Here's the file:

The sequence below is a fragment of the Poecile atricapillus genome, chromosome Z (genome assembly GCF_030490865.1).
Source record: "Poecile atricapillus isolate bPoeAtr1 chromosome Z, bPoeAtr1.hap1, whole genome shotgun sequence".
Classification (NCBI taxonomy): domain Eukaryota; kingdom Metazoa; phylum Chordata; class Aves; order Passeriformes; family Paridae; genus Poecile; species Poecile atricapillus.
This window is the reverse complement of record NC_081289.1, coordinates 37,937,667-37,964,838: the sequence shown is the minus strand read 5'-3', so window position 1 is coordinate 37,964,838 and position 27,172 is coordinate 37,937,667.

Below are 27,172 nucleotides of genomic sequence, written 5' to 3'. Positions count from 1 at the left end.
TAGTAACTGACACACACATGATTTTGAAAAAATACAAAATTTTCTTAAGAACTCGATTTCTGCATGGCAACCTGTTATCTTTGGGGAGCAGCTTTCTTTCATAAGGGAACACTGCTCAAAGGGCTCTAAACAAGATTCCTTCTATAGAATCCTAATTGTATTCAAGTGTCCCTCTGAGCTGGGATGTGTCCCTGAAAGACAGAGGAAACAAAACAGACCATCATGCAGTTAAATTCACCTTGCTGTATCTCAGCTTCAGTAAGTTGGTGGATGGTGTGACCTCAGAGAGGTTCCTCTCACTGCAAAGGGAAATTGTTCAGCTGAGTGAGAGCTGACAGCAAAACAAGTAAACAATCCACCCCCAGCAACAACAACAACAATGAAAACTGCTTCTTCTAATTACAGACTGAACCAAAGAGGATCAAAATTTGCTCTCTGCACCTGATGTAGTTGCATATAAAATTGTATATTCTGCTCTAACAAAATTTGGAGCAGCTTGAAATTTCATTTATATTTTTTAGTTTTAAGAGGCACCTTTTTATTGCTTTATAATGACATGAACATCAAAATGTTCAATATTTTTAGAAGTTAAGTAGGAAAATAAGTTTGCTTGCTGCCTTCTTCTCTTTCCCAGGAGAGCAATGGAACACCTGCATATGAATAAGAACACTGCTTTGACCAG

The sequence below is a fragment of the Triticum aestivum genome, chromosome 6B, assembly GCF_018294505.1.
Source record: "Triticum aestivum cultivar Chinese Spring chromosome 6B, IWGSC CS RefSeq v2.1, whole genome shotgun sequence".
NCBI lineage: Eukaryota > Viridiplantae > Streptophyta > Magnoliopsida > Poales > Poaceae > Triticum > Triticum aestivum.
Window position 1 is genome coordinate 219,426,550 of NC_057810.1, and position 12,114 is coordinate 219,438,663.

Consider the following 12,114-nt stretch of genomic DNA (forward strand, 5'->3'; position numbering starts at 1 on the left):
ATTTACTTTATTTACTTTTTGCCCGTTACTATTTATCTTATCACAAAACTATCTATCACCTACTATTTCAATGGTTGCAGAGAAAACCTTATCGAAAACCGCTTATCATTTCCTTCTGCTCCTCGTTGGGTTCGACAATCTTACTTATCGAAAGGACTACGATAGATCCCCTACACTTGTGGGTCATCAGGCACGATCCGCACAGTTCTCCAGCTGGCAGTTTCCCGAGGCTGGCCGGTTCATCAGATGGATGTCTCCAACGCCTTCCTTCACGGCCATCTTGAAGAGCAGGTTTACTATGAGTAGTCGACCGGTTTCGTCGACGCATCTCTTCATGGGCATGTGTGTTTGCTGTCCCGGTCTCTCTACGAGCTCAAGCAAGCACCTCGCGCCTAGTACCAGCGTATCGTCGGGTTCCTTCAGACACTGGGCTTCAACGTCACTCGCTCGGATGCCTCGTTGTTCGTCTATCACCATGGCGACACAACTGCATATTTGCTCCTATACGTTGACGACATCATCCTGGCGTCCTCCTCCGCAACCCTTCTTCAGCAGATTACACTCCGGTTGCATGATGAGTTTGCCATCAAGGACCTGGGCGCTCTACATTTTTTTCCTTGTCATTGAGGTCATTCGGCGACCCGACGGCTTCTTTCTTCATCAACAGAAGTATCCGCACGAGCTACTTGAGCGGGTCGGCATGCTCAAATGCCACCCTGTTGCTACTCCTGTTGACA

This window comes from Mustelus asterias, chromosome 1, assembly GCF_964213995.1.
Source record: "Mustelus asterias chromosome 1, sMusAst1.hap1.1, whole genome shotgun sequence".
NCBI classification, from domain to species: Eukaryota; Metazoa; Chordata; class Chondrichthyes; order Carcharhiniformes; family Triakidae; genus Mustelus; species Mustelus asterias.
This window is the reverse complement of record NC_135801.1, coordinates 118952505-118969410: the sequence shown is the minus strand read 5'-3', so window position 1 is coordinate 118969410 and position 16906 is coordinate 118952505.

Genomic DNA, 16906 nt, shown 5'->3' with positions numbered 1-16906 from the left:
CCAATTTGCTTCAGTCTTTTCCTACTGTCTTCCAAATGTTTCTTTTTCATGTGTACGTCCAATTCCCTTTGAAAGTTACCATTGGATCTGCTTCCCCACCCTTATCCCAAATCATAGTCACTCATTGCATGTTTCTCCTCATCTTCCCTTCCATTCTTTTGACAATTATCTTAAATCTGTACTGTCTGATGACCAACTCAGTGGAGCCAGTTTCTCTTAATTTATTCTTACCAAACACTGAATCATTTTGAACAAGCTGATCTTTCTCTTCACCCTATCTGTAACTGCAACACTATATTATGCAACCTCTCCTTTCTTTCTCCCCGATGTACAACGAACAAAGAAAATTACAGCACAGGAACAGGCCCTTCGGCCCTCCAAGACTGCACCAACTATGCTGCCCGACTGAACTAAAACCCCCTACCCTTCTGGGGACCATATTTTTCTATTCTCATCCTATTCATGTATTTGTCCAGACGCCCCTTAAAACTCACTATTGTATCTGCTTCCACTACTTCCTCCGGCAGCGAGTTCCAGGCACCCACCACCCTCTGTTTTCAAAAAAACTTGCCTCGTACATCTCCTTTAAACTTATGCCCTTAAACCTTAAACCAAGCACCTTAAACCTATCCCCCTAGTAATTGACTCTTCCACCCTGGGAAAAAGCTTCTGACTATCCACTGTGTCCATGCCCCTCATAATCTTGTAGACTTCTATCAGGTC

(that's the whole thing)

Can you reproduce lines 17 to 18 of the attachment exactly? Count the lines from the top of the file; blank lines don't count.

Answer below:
Genomic DNA, 16906 nt, shown 5'->3' with positions numbered 1-16906 from the left:
CCAATTTGCTTCAGTCTTTTCCTACTGTCTTCCAAATGTTTCTTTTTCATGTGTACGTCCAATTCCCTTTGAAAGTTACCATTGGATCTGCTTCCCCACCCTTATCCCAAATCATAGTCACTCATTGCATGTTTCTCCTCATCTTCCCTTCCATTCTTTTGACAATTATCTTAAATCTGTACTGTCTGATGACCAACTCAGTGGAGCCAGTTTCTCTTAATTTATTCTTACCAAACACTGAATCATTTTGAACAAGCTGATCTTTCTCTTCACCCTATCTGTAACTGCAACACTATATTATGCAACCTCTCCTTTCTTTCTCCCCGATGTACAACGAACAAAGAAAATTACAGCACAGGAACAGGCCCTTCGGCCCTCCAAGACTGCACCAACTATGCTGCCCGACTGAACTAAAACCCCCTACCCTTCTGGGGACCATATTTTTCTATTCTCATCCTATTCATGTATTTGTCCAGACGCCCCTTAAAACTCACTATTGTATCTGCTTCCACTACTTCCTCCGGCAGCGAGTTCCAGGCACCCACCACCCTCTGTTTTCAAAAAAACTTGCCTCGTACATCTCCTTTAAACTTATGCCCTTAAACCTTAAACCAAGCACCTTAAACCTATCCCCCTAGTAATTGACTCTTCCACCCTGGGAAAAAGCTTCTGACTATCCACTGTGTCCATGCCCCTCATAATCTTGTAGACTTCTATCAGGTC